Sadly, after years of working the crawfish and rice farms in Southwest Louisiana, the addition of new farming technology created a downsizing in this industry. After pulling together our collective resources, we bought the necessary equipment and instruments (all except Matt. He built his accordion) and returned to playing the music of our ancestors.
Our first venture was in an old rice mill on Hwy. 190 that doubled as a bar after all the grain had been loaded, and trucks dispersed. Back in the 50's, old man Pochier would have dances there, and allow the young Cajun musicians a chance to show what they had and swagger a little. The alcohol in the bar consisted of whatever he could gather from his buddies just looking to have a good time, and the rice liquor he would make without Mrs. Pochier knowing about it. Again, this was back in the 50's, and the place had long since been missing the rumble of the accordion, the crying and jubilation of the fiddle, and the old French lyrics.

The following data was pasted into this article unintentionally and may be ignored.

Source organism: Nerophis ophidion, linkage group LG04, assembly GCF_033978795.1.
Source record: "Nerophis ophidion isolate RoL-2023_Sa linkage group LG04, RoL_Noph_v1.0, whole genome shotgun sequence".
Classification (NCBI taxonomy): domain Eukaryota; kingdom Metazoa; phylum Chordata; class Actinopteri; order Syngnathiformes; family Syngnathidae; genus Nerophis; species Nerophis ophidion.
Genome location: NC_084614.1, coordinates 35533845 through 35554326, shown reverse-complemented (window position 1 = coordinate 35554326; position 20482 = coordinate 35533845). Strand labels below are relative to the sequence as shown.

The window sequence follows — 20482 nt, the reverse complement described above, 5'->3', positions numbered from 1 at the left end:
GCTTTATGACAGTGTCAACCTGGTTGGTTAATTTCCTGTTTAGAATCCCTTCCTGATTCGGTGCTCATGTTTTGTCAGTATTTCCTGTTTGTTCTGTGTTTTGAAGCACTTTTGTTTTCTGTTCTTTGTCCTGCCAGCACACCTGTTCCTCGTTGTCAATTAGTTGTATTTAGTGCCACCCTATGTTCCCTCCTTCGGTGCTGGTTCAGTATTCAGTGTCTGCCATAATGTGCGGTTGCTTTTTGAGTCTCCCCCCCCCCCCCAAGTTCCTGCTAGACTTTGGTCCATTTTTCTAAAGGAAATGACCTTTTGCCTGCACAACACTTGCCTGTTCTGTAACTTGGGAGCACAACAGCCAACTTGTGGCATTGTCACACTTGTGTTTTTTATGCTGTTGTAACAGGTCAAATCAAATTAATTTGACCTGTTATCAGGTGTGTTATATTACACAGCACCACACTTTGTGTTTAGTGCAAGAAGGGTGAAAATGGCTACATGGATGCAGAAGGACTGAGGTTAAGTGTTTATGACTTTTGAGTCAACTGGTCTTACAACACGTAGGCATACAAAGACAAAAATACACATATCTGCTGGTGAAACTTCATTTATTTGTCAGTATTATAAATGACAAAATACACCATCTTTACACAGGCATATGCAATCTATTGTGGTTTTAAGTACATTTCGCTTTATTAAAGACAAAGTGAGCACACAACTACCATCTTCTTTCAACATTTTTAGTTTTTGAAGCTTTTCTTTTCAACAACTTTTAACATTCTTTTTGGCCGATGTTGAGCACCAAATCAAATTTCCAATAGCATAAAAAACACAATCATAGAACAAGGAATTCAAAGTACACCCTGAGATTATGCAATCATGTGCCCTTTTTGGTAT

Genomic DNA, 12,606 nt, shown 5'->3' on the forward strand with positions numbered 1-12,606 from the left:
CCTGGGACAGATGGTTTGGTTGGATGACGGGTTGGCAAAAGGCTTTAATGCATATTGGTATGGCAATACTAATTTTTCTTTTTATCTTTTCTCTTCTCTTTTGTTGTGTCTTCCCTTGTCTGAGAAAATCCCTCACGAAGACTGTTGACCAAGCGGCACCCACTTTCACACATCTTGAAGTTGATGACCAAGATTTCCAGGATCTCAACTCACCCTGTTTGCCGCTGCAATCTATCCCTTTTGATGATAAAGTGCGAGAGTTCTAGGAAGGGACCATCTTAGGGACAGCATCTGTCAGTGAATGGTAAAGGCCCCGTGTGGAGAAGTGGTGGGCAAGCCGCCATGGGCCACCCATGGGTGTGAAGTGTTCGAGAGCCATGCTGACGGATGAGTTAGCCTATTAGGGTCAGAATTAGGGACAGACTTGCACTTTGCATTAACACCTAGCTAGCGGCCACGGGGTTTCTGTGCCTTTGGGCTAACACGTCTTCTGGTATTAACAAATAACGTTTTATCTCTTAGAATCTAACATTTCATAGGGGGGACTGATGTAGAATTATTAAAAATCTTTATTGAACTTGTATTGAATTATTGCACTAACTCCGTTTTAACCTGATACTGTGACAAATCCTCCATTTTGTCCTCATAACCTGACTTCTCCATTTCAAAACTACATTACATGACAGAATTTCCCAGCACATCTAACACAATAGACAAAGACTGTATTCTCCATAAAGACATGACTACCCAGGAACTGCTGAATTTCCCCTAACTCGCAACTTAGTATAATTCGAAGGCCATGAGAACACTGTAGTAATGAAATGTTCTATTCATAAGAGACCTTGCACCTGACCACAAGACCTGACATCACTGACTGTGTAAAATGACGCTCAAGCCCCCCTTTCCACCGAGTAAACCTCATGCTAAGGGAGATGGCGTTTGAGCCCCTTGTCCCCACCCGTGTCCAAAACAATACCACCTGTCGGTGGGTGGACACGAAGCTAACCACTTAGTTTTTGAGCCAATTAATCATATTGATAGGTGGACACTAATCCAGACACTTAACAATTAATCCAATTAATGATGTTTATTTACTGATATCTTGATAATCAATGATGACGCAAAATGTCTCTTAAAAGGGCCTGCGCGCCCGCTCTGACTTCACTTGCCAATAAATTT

After reclaiming the stage from the family of possums that had taken up residence underneath, we began unloading our sound equipment and instruments. Quickly, a sound check was performed, and within minutes the sound of old Cajun tunes flowed within and out of the old rice mill. People who had been passing by on Hwy. 190 and happened to hear our music, began to wander in. Every time we attempted to take a break, we were met with cries of rebelliousness.
We continued to play until everyone in the converted rice mill had found what they were seeking on the inside. If they wanted to drink away their problems, they could. If they wanted to lament over lost loves or opportunities they could, or if they just wanted to laugh and dance to the swaying beat of the old music, they could. We realized that what we did was provide an outlet to folks, and in doing so we decided on our name, "Chansons et Soûlards". Hope you like our music, and hope it gives you an outlet for whatever you have happening in your life.